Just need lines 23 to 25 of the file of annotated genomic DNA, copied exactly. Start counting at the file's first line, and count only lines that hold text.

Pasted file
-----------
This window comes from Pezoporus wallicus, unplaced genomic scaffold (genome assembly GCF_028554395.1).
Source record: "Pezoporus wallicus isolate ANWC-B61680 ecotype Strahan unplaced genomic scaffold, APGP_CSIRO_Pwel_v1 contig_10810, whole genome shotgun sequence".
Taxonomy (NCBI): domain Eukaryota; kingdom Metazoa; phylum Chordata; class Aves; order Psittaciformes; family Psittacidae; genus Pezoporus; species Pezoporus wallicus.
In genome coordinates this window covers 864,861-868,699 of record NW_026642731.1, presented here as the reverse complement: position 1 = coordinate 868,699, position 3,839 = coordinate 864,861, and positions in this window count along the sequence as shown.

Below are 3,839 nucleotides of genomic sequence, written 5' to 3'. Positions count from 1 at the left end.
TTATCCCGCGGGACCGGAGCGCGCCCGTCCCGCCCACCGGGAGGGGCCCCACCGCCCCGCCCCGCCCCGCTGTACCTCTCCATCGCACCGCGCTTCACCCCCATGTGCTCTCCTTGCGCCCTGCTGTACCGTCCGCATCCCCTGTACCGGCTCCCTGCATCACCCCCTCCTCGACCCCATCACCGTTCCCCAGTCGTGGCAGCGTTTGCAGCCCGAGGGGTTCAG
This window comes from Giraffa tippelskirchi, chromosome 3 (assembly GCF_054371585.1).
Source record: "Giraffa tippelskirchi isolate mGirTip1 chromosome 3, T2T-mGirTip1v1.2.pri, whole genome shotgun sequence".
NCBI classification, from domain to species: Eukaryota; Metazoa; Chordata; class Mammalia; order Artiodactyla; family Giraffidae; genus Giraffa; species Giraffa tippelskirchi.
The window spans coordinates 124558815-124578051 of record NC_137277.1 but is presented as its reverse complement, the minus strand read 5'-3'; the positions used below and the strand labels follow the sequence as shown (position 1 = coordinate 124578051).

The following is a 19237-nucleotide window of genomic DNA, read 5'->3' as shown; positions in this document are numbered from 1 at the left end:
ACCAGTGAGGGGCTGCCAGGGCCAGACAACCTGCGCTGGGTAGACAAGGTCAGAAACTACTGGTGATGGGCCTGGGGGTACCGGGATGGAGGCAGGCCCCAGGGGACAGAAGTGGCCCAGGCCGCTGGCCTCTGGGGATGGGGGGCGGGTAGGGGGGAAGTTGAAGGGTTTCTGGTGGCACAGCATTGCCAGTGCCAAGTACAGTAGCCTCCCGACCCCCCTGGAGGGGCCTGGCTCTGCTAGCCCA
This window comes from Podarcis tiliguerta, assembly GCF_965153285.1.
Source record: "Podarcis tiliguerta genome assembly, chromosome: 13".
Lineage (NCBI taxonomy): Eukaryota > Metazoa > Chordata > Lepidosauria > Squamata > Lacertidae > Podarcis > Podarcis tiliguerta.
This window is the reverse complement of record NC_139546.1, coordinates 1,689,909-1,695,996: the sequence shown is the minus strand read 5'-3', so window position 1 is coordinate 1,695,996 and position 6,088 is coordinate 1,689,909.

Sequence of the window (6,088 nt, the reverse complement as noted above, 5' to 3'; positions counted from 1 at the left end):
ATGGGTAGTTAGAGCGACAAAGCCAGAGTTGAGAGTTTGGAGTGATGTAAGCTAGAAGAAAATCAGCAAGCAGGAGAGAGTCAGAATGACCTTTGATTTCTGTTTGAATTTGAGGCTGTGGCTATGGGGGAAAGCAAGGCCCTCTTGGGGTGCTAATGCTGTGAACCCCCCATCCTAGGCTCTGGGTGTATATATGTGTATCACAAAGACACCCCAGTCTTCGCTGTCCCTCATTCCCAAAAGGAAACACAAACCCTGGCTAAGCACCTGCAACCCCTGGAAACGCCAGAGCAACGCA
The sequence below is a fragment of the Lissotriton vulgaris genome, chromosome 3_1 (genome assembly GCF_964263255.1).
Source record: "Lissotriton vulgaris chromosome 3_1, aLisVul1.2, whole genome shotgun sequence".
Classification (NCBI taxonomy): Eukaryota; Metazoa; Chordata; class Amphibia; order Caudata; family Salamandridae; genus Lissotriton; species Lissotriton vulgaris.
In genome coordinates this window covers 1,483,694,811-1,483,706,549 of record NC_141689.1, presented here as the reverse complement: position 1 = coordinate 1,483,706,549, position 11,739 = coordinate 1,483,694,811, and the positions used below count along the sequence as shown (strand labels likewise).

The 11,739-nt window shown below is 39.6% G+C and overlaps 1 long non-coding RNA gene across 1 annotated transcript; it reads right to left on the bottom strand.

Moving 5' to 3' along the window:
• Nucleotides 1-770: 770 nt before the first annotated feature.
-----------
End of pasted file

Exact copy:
The 11,739-nt window shown below is 39.6% G+C and overlaps 1 long non-coding RNA gene across 1 annotated transcript; it reads right to left on the bottom strand.

Moving 5' to 3' along the window:
• Nucleotides 1-770: 770 nt before the first annotated feature.